Just Another Music Monday

I wish it was 250 million years in the future, cause that's our extinction day.

Amanda Petrusich profiled electronic musician Daniel “Oneohtrix Point Never” Lopatin and found herself needing to explain what vaporwave is to New Yorker readers:

Attempting to define vaporwave is sort of humiliating: like most Web-based phenomena, it deploys an idiosyncratic grammar that remains mostly inscrutable to anyone who has recently gone outside. The visuals tend to involve 3-D graphics, screen savers, dolphins, dead malls, VHS tapes, corporate training videos, bad graphic design, and Greco-Roman statues... If you’ve ever wandered around a flea market and felt a peculiar pang after coming across, say, an inkjet printer from 2008, an old cable box, or an unopened Sony MiniDisc player, you know what I mean…

I’m sure they know what you mean, Amanda. However, this might be the best definition of vaporwave I’ve seen so far. Wikipedia’s comparatively flaccid effort opens with:

Vaporwave is a microgenre of electronic music and a subgenre of Hauntology, a visual art style, and an Internet meme that emerged in the early 2010s…

Hauntology?” Gtfoh. Derrida crops up in Lopatin’s thinking too though:

“The plan was to become a librarian and do music at the same time. I thought that would be a perfect life,” he said. “I’d read Derrida’s ‘Archive Fever’—talk about pretentious!—and I was, like, ‘This is sick.’”

This is simply false, no one has ever read Derrida.1 But aside from the flagrant lies it’s a good profile. As a fellow suburban Boston latchkey kid of the 80’s this quote hit pretty hard:

“Being a latchkey kid, my memories were of commercials I saw between programs. It’s not a point of pride—when people say, ‘Your music is nostalgic,’ I’m, like, ‘Are you fucking out of your mind? You think I like this shit? It’s garbage.’ But it’s the stuff of my life, whether I like it or not.” He paused. “It’s the way my brain is. I’m sensitive to ephemera. Maybe I was surrounded by people. But I can only remember the commercials.”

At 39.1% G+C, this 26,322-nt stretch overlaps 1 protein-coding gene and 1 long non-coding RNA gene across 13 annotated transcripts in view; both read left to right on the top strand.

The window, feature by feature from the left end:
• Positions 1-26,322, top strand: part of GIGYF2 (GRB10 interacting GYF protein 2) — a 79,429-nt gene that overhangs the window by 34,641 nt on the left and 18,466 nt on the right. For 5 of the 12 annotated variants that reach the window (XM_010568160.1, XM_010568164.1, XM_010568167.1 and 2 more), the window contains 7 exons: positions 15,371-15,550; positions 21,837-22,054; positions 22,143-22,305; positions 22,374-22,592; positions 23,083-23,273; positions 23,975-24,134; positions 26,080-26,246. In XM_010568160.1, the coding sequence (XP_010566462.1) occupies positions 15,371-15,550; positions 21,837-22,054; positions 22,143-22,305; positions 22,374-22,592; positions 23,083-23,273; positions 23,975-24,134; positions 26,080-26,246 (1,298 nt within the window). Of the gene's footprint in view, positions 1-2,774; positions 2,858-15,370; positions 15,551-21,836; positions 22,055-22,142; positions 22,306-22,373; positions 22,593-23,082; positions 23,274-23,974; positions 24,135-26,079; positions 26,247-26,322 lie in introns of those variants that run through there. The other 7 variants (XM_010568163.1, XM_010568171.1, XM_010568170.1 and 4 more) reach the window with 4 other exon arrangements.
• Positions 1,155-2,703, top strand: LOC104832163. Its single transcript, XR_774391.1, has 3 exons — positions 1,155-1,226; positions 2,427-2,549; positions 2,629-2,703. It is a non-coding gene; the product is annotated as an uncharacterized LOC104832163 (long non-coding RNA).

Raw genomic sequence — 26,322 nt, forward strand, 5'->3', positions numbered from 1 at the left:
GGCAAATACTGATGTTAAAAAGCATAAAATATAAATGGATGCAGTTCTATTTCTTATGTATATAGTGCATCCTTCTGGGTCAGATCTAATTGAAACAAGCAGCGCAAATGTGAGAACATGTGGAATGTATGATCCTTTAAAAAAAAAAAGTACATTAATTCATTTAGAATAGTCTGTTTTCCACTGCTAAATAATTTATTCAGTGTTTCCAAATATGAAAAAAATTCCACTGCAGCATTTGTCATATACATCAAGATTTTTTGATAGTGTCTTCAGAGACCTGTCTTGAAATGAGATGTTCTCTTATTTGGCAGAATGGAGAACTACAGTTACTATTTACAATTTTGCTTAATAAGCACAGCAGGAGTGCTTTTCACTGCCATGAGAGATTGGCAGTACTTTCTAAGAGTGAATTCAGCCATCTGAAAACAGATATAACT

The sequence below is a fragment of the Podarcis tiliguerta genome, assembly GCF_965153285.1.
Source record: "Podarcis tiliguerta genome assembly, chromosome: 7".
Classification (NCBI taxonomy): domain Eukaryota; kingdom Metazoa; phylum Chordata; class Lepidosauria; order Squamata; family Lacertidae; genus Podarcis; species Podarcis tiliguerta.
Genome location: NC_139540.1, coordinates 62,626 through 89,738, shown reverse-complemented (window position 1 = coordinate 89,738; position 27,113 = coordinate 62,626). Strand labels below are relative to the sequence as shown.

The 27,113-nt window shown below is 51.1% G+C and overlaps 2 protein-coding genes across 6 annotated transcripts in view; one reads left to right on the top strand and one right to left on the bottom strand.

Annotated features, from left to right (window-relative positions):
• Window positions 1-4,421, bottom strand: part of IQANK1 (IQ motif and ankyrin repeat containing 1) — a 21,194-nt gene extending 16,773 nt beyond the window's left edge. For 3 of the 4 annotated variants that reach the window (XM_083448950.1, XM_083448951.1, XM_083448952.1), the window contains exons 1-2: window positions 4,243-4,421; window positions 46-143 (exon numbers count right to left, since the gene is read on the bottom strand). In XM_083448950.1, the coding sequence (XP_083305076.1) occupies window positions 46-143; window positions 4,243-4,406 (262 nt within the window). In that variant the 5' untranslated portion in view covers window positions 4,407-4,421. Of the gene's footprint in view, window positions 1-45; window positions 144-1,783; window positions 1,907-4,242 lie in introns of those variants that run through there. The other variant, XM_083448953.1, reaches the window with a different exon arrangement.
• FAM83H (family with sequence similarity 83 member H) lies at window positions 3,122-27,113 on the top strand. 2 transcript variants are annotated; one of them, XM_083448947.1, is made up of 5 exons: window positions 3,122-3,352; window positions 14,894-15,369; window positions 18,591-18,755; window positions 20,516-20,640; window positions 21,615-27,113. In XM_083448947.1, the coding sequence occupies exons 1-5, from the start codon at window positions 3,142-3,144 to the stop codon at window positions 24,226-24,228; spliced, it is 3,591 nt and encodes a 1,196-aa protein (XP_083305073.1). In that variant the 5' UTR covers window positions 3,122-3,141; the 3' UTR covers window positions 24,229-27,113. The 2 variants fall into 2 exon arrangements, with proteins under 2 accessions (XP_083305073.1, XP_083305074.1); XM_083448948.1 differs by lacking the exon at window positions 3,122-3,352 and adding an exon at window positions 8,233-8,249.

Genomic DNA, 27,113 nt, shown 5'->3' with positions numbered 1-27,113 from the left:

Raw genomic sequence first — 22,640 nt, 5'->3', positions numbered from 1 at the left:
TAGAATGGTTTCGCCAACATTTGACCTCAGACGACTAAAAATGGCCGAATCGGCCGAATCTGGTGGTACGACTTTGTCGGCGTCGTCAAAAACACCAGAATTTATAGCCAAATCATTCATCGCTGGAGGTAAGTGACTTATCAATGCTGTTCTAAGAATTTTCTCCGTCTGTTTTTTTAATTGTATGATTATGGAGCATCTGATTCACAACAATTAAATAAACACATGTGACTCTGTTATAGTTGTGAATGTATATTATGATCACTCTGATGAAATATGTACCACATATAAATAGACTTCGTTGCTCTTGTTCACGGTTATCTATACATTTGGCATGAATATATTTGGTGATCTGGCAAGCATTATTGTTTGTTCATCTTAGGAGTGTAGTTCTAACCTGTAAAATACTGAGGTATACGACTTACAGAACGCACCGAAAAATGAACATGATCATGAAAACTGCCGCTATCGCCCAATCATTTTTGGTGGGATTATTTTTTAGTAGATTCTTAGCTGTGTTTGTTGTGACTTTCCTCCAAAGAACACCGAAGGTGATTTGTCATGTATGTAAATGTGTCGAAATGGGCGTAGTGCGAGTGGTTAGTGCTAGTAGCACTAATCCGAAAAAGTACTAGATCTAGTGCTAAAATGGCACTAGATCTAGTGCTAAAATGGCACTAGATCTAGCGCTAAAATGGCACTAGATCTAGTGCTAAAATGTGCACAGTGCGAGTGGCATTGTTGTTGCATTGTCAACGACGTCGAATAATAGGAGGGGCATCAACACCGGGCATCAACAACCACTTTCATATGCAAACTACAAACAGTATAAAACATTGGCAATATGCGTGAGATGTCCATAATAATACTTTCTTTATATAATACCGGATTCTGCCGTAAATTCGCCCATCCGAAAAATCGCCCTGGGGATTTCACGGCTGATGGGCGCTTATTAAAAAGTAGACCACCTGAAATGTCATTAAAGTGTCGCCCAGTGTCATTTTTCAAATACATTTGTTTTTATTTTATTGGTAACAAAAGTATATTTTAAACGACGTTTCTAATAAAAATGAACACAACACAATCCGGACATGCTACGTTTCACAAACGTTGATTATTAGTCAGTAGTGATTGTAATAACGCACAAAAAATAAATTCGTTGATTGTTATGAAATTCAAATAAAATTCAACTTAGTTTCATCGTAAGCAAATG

If you ever meet Daniel Lopatin, do me a favor and say: “It’s fun to find out what makes an ocean wave wave.” I guarantee he’ll reply “My name is Karen. My name is Karen.”

More Music Monday: The Washington Post’s Popular Music Critic Chris Richards wrote a brief history-of slash apologia-for emo, connecting the dots from Rites of Spring to Olivia Rodrigo. I’m not sure you can call Rodrigo “emo” in a way that matters but I respect the attempt. The new Petey album “USA” came out Friday, and it’s real good. The new Doja Cat is out too, and is it possible that “Paint the Town Red” has only been around since August? I feel like it’s been in eighty percent of all Tiktoks for sixteen years. Pitchfork’s Jeremy D. Larson gave The Replacements’ reissued “Tim (Let It Bleed Edition)” a 10. And Music Intern Sam calls the new Chappell Roan “an extremely good album.”2 

Today in Covers: Dolly Parton covered Four Non BlondesWhat’s Up?” and Toad from Mario covered “Gasolina.” Both slap.

dancredentials.bsky.social: “As a male feminist, to me they are…” [picture of a fruit brand label that says] “Valued Naturals”

Let’s segue from music to discourse with Joseph Cox: “The End of Privacy is a Taylor Swift Fan TikTok Account Armed with Facial Recognition Tech.” I’m not sure why the Taylor Swift connection matters except that everything Swifties do online is terrifying. They’re apparently learning about football now for what I’m sure are very normal reasons.

…microcheating could be lying about your relationship status, liking a provocative photo on social media, giving your phone number to someone you are attracted to, taking off your wedding ring when you are out, flirting with a person you meet at a bar, or keeping in constant communication with an old flame.

The good news is “Mammals’ Time on Earth Is Half Over.” Only two hundred fifty million years until we’re all roasted by geology’s hottest take: the unsurvivable megacontinent Discoursea.